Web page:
MozillaZine

Full Article Attached Open XUL Alliance Site Goes Live

Sunday May 25th, 2003

Gerald Bauer writes in with news that the Open XUL Alliance site has launched. The site aims promote XUL and encourage interoperability with a collection of XUL news articles, mailing lists and links.


#51 W3C

by dhyatt

Wednesday May 28th, 2003 12:56 PM

You are replying to this message

"Ask yourself why does the W3C show no interest in XUL (XML UI Language)?"

The point of the W3C is to create frameworks that can then be used by organizations like Mozilla to describe markup languages (like the XUL language). XUL fundamentally breaks down into several pieces:

(1) Layout primitives - These are all defined using CSS and are completely independent of the XUL markup. You can make divs or spans into boxes, grids or popups right now in Mozilla today. These layout primitives are designed to integrate with the rest of the CSS layout primitives. You can't view the new primitives in a vacuum, since you need block and line layout in order to do simple wrapping markup even in XUL dialogs. (2) Widgets - The widgets in Mozilla largely (with a few exceptions) fall out of having the layout primitives + XBL. You could of course map the XUL markup to native widgets or any widgets you want to. (3) XUL Templates - For dynamic building of markup from back-end data. (4) Infrastructure - Commands, keys, etc. The rest of the markup.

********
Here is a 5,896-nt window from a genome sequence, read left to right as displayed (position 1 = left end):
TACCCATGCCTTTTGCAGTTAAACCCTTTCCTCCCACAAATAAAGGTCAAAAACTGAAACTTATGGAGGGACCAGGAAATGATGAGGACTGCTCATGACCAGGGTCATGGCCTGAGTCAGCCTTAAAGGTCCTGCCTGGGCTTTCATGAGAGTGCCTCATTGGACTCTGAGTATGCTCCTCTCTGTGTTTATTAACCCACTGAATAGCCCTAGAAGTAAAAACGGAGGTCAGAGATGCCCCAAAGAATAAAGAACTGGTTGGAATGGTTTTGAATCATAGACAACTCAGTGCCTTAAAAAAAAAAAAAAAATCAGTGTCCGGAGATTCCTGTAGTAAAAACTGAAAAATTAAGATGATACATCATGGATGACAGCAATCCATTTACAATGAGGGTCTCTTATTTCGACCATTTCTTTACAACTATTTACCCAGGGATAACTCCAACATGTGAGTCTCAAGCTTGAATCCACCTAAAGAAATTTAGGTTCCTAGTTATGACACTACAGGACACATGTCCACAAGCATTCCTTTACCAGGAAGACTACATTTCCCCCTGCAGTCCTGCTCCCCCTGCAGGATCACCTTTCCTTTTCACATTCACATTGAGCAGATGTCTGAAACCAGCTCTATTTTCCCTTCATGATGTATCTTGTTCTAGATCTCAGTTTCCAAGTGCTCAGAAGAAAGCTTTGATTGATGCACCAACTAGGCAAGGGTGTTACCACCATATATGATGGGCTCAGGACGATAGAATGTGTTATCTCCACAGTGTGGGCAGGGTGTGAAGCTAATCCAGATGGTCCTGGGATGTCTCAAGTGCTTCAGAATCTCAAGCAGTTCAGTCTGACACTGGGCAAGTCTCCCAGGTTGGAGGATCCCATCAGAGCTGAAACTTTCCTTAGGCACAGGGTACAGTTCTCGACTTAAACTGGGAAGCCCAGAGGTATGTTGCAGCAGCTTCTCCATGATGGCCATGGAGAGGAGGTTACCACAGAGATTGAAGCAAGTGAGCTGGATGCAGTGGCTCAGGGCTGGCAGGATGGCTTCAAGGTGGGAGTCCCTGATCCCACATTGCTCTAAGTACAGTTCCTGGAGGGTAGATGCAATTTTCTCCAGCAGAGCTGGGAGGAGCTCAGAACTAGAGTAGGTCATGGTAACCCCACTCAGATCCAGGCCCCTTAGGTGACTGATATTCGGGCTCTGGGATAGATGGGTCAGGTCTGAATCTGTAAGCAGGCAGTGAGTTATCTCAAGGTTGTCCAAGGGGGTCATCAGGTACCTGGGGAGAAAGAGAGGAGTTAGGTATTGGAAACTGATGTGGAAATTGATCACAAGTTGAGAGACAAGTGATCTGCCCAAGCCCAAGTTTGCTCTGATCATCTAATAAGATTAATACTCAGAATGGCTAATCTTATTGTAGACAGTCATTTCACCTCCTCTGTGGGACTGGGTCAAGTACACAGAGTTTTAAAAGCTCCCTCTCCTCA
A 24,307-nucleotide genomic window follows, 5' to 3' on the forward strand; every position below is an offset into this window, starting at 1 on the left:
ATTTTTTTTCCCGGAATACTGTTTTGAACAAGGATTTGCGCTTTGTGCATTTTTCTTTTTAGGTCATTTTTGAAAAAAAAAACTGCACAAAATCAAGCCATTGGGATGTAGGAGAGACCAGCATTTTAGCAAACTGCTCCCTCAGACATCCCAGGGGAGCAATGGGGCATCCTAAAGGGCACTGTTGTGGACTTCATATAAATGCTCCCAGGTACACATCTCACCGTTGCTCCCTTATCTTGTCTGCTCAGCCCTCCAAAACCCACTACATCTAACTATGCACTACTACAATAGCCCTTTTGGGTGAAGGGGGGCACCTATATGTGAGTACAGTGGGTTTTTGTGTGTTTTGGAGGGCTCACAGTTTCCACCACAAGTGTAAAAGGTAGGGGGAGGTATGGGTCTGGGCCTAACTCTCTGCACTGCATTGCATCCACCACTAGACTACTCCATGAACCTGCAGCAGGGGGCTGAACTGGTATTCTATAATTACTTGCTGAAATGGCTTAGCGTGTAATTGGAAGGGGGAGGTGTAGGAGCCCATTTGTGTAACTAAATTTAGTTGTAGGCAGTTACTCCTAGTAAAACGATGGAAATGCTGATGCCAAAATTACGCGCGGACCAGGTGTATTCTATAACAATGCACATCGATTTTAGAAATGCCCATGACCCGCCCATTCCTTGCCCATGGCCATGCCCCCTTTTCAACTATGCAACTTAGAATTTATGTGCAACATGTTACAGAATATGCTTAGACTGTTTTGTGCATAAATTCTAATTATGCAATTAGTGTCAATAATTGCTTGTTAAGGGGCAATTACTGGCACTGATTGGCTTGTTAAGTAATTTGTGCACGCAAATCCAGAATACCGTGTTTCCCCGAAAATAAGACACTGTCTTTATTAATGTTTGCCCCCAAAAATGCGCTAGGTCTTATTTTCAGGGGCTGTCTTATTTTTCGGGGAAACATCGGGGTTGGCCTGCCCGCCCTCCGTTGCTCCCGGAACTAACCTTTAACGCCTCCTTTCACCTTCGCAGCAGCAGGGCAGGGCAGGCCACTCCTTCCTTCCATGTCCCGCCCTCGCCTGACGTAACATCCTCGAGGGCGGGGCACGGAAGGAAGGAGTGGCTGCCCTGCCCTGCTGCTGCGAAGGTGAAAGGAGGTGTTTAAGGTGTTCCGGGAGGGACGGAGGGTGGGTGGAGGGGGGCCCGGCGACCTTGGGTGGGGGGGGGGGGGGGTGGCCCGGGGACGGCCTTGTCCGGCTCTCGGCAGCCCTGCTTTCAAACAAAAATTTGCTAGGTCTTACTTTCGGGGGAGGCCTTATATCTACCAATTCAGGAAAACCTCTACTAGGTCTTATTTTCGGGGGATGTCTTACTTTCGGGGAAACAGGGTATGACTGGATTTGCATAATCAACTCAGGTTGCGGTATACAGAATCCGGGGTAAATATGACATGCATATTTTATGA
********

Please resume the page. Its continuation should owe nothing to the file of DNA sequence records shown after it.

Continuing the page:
The point of W3C technologies like CSS, DOM, XSLT, etc. is to create a framework that enables you to define your own markup languages. Most of the XUL implementation is independent of the markup used to describe it. This behavior, therefore, is outside the province of any one particular markup language design.

How the XUL box model should behave is therefore a question best decided by the CSS WG, since you have to consider its integration with the rest of CSS, e.g., how does it work with overflow, z-index, when a child of a block, with min and max width, etc. etc.